Ransomware attack on health tech firm disrupted COVID-19 medical trials

Philadelphia-based Health Tech eResearchTechnology (ERT) Firm Suffered Ransomware Attack.
Ransomware attack disrupted COVID-19 medical trials


Philadelphia-based health tech eResearchTechnology (ERT) firm suffered a ransomware attack but no patients were affected.

A couple of weeks ago it was reported that a ransomware attack on a German hospital named University Hospital Düsseldorf (UKD) led to the death of a patient. Now, Philadelphia-based health technology firm eResearchTechnology (ERT) has revealed that it was targeted with a ransomware attack.

The facility sells software to health care facilities for developing tests and treatments and currently, the company’s software is in use for creating/testing the COVID-19 vaccine. However, the ransomware attack didn’t ruin any clinical trials but disrupted and slowed down some of the tests.

ERT, which specializes in clinical services and gathers, evaluates, and distributes Electronic Patient-Reported Outcomes (ePRO) for different clinical research phases, was attacked on Sep 20. But the details of the ransomware attack was only shared with media recently.

According to the company, due to the attack, trial researchers couldn’t access data electronically. They had to track their patients through the traditional pen and paper method.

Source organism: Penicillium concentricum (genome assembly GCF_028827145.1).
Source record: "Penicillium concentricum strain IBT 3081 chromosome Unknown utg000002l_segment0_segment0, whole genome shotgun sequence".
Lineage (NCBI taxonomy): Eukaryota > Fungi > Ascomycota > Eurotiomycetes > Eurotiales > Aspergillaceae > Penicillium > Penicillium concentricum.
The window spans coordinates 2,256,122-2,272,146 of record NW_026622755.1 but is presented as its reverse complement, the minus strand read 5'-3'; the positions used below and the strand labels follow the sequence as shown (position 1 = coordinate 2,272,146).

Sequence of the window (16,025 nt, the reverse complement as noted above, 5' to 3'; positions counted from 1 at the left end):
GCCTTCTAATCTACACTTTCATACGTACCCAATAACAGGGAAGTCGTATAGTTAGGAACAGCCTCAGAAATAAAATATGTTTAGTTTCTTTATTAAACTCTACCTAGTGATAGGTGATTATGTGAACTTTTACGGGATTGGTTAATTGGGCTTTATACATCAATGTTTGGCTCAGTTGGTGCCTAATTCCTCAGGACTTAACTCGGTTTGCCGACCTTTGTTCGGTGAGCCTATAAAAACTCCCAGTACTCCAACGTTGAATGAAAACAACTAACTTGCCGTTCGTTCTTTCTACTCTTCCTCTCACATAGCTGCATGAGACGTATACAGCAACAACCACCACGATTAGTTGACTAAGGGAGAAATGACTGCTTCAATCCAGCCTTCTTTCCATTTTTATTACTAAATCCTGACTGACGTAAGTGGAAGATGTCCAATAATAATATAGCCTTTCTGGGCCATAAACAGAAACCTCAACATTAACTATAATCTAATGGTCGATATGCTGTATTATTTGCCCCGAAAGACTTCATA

Drug trials across Asia, Europe, and North America utilize software developed by ERT. The company’s website states that since 2013, it has been involved in 50% of all FDA approved drugs.


The attack began two weeks back when the company’s employees detected that they couldn’t access their data. The ransomware locked out the data forcing the researchers to resort to other ways of accessing patients’ data.

Affected facilities, according to the New York Times, include the IQVIA research organization that is assisting in AstraZeneca’s COVID vaccine trial. Another affected organization is Bristol Myers Squibb, a leading drugmaker currently sponsoring various firms to develop a quick coronavirus test.

According to ERT, they had the data backup due to which they could limit the ransomware attack’s impact. The company’s vice president of marketing, Drew Bustos, revealed that soon after discovering the attack they took the systems offline as a precautionary measure.

“Nobody feels great about these experiences, but this has been contained,” Bustos told the newspaper.

It is worth noting that according to the October 5th press release by ERT, the company’s President and Chief Executive Officer Jim Corrigan was replaced by Joe Eazor who previously served as CEO of Conifer Health Solutions, CEO of Rackspace, and as CEO of Earthlink.

It is yet unclear if the sudden leadership transition was due to the ransomware attack. Nevertheless, ERT hasn’t yet revealed the number of clinical trials affected by this incident or the ransom amount demanded by the attacks. The incident has been reported to the FBI. 


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